The espresso machine is holding court on a small table pushed up against a wall flanked with guitars in Dave Granati’s recording studio in Ambridge. The ’73 Stratocaster. The Rickenbackers. He’s got the Les Paul in his hands. The one he bought when he was 17. Five hundred bucks. With the case.
He never sells his guitars. People always do that; sell their old guitar to buy a new one. They look at the Les Paul, shake their heads. You still play that guitar, dude?
“Yep,” he replies.
The Les Paul pickup, which is kinda like a microphone in the sense that it turns a sound into an electric signal that can be amplified or recorded, was a gift from back in the day when Frank Barsalona was the booking agent for like, everyone. The Granati Brothers got him to come to Morry’s Speakeasy in Rochester to hear them play. Signed them that night, then hooked them up with bands like J. Giles, Molly Hatchet, and this new one, Van Halen, that no one had ever heard of.
“After they got big and we were opening for them, I told Eddie I was thinking about getting a pickup on my Les Paul,” Dave says, cradling the Les Paul. “When we finished our show, his roadie came over and said, ‘Hey! Eddie wants to see you,’ and so I went over to see Eddie and he said, ‘Dude! I’ve got plenty of these. Here! Take it, man!’ Like, Les Paul’s have a tendency to howl. Real weird, kinda. Eddie, somehow he figured out if you soak a pickup in wax, it won’t feed back the wrong way. What the hell made him think of that?”
Dave played his first gig when he was 12 years old in front of 600 kids. His neighbor, Donnie Iris, lent the Granati Brothers some mics. When Dave got on stage, his hair stood up on the back of his neck and his arms. That was the end of his stage fright. His brother Joey still gets nervous, though. “I always know when we’ve got like, ten minutes to showtime because Joey keeps going to the bathroom,” he laughs.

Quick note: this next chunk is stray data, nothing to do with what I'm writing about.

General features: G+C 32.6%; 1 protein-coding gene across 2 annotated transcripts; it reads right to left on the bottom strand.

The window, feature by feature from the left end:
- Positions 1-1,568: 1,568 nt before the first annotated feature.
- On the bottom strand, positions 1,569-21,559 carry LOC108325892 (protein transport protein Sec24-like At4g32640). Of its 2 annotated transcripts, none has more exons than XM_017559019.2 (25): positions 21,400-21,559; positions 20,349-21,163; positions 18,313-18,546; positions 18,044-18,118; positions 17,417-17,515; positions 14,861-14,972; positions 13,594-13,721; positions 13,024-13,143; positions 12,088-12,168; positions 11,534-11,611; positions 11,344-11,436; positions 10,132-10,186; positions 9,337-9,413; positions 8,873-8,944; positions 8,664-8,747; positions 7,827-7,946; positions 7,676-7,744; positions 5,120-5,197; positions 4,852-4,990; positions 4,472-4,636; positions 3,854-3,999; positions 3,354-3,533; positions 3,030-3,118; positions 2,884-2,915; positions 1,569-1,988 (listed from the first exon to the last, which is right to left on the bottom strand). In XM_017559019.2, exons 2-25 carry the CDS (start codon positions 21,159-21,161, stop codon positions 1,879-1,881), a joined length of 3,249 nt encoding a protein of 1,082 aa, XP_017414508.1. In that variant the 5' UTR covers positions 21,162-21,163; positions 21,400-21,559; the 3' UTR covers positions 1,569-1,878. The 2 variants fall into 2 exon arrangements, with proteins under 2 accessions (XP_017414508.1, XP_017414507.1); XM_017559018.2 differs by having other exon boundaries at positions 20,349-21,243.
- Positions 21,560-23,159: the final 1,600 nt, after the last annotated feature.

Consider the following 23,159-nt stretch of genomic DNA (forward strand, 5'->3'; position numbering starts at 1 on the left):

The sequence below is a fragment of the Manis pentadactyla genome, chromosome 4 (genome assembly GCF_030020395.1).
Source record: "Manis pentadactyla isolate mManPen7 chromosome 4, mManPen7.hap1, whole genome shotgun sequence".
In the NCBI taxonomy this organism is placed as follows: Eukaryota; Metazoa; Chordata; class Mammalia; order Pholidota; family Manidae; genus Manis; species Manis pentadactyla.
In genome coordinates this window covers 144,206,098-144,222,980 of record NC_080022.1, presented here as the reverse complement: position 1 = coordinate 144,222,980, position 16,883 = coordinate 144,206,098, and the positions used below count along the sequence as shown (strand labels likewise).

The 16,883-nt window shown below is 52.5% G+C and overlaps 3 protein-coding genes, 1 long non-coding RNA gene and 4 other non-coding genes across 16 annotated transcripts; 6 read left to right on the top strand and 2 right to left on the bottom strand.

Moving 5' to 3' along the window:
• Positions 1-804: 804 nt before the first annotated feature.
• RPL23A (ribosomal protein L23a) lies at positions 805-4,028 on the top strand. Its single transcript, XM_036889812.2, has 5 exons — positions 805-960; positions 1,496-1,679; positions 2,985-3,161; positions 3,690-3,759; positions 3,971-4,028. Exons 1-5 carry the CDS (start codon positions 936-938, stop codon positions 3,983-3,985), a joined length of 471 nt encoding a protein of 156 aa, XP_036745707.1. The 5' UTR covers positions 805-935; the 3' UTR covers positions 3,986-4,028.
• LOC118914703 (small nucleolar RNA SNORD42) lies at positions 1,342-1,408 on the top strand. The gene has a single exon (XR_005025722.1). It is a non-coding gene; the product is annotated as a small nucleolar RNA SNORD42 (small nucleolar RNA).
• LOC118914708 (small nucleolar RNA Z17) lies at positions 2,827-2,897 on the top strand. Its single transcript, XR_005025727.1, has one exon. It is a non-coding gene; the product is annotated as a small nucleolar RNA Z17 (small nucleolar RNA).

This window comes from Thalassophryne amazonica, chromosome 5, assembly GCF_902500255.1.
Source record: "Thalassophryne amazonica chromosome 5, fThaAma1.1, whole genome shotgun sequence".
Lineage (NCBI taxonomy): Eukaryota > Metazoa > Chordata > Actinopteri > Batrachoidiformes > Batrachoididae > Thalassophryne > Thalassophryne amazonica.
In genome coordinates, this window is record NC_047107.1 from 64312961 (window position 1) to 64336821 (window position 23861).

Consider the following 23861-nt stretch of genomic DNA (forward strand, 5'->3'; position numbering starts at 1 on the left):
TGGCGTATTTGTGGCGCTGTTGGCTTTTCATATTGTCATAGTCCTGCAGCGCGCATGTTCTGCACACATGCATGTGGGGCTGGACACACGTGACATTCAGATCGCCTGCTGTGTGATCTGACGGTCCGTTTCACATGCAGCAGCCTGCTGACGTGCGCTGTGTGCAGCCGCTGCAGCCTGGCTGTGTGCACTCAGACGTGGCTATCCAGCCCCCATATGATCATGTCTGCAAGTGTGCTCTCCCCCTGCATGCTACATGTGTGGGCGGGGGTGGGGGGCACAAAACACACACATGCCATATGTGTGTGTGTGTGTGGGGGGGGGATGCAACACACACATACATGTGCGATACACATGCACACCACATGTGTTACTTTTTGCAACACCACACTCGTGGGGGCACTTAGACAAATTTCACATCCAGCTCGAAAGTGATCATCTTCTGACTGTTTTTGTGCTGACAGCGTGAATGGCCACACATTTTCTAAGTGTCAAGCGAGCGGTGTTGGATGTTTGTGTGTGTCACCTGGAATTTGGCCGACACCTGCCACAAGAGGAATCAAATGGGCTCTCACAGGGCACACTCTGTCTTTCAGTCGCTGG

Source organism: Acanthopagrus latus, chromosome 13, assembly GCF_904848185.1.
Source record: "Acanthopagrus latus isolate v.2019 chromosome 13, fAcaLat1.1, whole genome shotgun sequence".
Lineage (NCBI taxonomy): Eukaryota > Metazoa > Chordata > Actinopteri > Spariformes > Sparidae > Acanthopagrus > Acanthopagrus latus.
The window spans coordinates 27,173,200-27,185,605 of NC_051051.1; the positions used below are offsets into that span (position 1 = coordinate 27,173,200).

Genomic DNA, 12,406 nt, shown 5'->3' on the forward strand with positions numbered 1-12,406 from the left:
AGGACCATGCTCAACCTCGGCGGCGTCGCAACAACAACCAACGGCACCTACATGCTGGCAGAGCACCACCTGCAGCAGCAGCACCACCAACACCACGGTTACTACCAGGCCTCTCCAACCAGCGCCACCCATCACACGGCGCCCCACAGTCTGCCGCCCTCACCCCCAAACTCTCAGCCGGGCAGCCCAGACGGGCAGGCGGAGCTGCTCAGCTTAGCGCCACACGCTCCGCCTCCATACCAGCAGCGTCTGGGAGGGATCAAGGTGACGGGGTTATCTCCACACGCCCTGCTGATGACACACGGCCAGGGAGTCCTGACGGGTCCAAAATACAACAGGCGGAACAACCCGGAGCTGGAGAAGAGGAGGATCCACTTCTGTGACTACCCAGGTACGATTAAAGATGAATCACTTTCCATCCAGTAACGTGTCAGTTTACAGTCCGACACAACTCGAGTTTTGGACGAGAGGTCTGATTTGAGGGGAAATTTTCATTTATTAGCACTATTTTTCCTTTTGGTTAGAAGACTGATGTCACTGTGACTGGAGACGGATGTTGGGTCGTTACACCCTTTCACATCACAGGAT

Dave still plays gigs. Teaches, too. A handful of adults show up every Monday to his Long Live Rock Academy for lessons. Nick, Wade, Ed, Cathy, Smilin’ Harry… Most brought their kids here to take lessons. Parents with legit day jobs who said, Man, we wish there was a class like this when we were kids.
So, Dave started one for adults. They play benefits. Practice every Monday night at 6:30 p.m. Jam. Record. Take a shot of Gentlemen Jack. Have a beer. Salute! Absolutely no drugs, though.
“Okay, what do we want to do? Something nice and pretty like Conway Twitty,” Dave calls out after offering everyone some cotton balls to absorb what’s about to pour out of the Peavey amps. “Okay, guys, we need to talk. What you never want to hear. It means we’re going to bed but we’re going to sleep,” he jokes as the errant notes intensify during warm up. “Okay! One… two… three… four.”
“How long… has this been goin’ on?” Cathy begins to sing.
“Let’s try that one more time,” Dave calls out. “One… two… three… four.”
“How long… has this been goin’ on?” Cathy repeats.
“Okay, this is a good segue for ya. We’re gonna go from Ace to Santana,” Dave calls out as the notes melt into the wistful bars of Santana’s “Europa.” Which, after a few bars, segues to Led Zeppelin’s “Ramble On,” then The Who.
Long Live Rock! Be it dead or alive!
“We end every song with “Stairway to Heaven.” Sometimes Stairway to “Free Bird.” What did the drummer get on his IQ test?” he jokes as the music dissolves. “Drool.”
“What do you call a bass player without a drummer? One big beat off. Okay, Dave, stick to the music!” he laughs, calling himself out. Setting down the Les Paul, he stands in front of Teletronix and begins mixing tracks on Pro Tools while eating homemade salad from a Styrofoam plate. “The salad was made by a vertically challenged guy!” he laughs again as Nick, Wade, Ed, and Smilin’ Harry come into the room. Cathy goes in the recording booth and begins to sing.
Last dance with Mary Jane… one more time to kill the pain…
“Killer, man. Killer,” he says, black Converse tapping to the beat.
The question of whether he’s happy here in his Ambridge studio, happier than he’d be if he were sunning himself poolside in L.A., selling out stadiums, draws a blank, curious stare.
“Did you ever see ‘Fast Times at Ridgemont High?’” he finally asks, face lighting up. “Remember Damone? ‘Wherever you are, that’s the place to be.’”